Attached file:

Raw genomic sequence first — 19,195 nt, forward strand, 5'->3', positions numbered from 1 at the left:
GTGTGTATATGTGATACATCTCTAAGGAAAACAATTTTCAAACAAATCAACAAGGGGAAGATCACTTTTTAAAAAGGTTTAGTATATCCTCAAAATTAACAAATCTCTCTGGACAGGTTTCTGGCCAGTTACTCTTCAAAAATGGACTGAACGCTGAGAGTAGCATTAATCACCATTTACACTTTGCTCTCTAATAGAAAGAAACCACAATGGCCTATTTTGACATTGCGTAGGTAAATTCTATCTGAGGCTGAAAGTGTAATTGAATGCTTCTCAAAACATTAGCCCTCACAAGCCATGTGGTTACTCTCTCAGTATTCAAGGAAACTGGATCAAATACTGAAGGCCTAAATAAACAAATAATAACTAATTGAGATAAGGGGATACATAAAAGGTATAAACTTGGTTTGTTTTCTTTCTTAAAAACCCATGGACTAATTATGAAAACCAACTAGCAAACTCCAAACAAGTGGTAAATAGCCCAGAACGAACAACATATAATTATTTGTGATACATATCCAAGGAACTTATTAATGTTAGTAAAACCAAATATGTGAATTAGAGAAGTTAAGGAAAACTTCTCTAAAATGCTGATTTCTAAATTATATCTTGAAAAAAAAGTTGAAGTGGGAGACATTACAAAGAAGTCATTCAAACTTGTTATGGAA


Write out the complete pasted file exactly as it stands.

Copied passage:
Raw genomic sequence first — 19,195 nt, forward strand, 5'->3', positions numbered from 1 at the left:
GTGTGTATATGTGATACATCTCTAAGGAAAACAATTTTCAAACAAATCAACAAGGGGAAGATCACTTTTTAAAAAGGTTTAGTATATCCTCAAAATTAACAAATCTCTCTGGACAGGTTTCTGGCCAGTTACTCTTCAAAAATGGACTGAACGCTGAGAGTAGCATTAATCACCATTTACACTTTGCTCTCTAATAGAAAGAAACCACAATGGCCTATTTTGACATTGCGTAGGTAAATTCTATCTGAGGCTGAAAGTGTAATTGAATGCTTCTCAAAACATTAGCCCTCACAAGCCATGTGGTTACTCTCTCAGTATTCAAGGAAACTGGATCAAATACTGAAGGCCTAAATAAACAAATAATAACTAATTGAGATAAGGGGATACATAAAAGGTATAAACTTGGTTTGTTTTCTTTCTTAAAAACCCATGGACTAATTATGAAAACCAACTAGCAAACTCCAAACAAGTGGTAAATAGCCCAGAACGAACAACATATAATTATTTGTGATACATATCCAAGGAACTTATTAATGTTAGTAAAACCAAATATGTGAATTAGAGAAGTTAAGGAAAACTTCTCTAAAATGCTGATTTCTAAATTATATCTTGAAAAAAAAGTTGAAGTGGGAGACATTACAAAGAAGTCATTCAAACTTGTTATGGAA